WASHINGTON, D.C.—A study of how plaintiffs’ lawyers market their services online reveals some of the most sophisticated, high-dollar tactics of any commercial industry. The first-of-its kind study, The Plaintiffs’ Bar Goes Digital, An Analysis of the Digital Marketing Efforts of Plaintiffs’ Attorneys & Litigation Firms, was compiled by New Media Strategies and released today by the U.S. Chamber Institute for Legal Reform.
“This new research shows how the practice of law in the United States has gone from a noble calling to often times a large commercial enterprise, with marketing that rivals the largest industries in our society,” said Lisa A. Rickard, president of ILR. “While there is certainly nothing wrong with marketing your services, those services should be clear from the start. Sadly, some of the marketing tactics employed by some in the plaintiffs’ bar should cause the public to question: is this ‘client at any cost’-model what we want our legal system to look like?”
The study details how many plaintiffs’ firms create and dispatch a wide variety of websites and use social media tools such as Twitter and Facebook to create a complex web of information presented in a broad variety of ways, all designed to attract and vet potential clients for lawsuits.
The marketing tactics include creating websites that appear as informational sites or patient support groups for specific types of diseases, counseling services for people who might have been assaulted or injured, and even web sites and chat rooms that appear to the casual viewer as official government sites or advocacy organizations. The affiliations of law firms are often buried deep within the websites or, in some cases, are non-existent. The goal of these marketing tactics is to gain contact information from potential plaintiffs for lawsuits.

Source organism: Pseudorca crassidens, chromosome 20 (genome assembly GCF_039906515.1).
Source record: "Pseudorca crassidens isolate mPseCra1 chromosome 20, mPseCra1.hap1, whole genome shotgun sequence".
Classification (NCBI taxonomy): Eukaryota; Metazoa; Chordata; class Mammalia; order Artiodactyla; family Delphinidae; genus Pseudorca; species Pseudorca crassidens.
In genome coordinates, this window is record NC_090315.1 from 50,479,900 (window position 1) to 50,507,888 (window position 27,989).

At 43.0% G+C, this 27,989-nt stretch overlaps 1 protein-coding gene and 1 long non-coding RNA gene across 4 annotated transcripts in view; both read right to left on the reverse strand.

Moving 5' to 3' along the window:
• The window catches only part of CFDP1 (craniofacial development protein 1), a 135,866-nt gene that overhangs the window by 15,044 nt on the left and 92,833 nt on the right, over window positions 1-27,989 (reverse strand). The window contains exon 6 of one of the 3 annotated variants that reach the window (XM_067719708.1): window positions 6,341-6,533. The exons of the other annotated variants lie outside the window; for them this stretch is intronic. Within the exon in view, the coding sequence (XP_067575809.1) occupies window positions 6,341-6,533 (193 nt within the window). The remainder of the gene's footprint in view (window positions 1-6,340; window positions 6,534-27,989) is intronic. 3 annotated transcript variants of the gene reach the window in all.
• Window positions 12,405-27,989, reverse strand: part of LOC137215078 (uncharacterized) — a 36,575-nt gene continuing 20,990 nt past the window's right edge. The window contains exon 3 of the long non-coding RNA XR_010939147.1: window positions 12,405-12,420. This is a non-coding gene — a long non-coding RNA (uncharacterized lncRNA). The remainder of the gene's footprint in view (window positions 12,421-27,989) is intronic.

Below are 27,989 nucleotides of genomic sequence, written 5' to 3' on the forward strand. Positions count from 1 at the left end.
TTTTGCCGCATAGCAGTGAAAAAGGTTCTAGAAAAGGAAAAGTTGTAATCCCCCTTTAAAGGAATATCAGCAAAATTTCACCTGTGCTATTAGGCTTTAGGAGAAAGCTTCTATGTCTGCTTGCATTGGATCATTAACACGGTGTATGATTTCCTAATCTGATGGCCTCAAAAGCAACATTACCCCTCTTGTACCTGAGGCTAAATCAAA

The study also spotlights how massive spending on such online advertising has brought the legal profession ahead of some of America’s most recognizable products like the iPad. In particular, it estimates that in a given 12-month period, major plaintiffs’ firms spent more than $50 million on Google keyword advertising alone, which is more than triple the amount spent on all web advertising for the 2008 Obama for America campaign, often cited as a pioneer effort in digital advertising.
“What trial attorneys are spending online in simply astounding,” said Pete Snyder, founder of New Media Strategies. “For the firms that engage in these marketing practices, the Internet, complemented by social media, represents a marketing tool as sophisticated as any industry employs today. After you read the study you will ask yourself: is this the dawn of digital ambulance chasing?”
The full study can be viewed online at: https://www.instituteforlegalreform.com/doc/the-plaintiffs-bar-goes-digital-0
ILR seeks to promote civil justice reform through legislative, political, judicial, and educational activities at the national, state, and local levels.
The U.S. Chamber of Commerce is the world’s largest business federation representing the interests of more than 3 million businesses of all sizes, sectors, and regions, as well as state and local chambers and industry associations.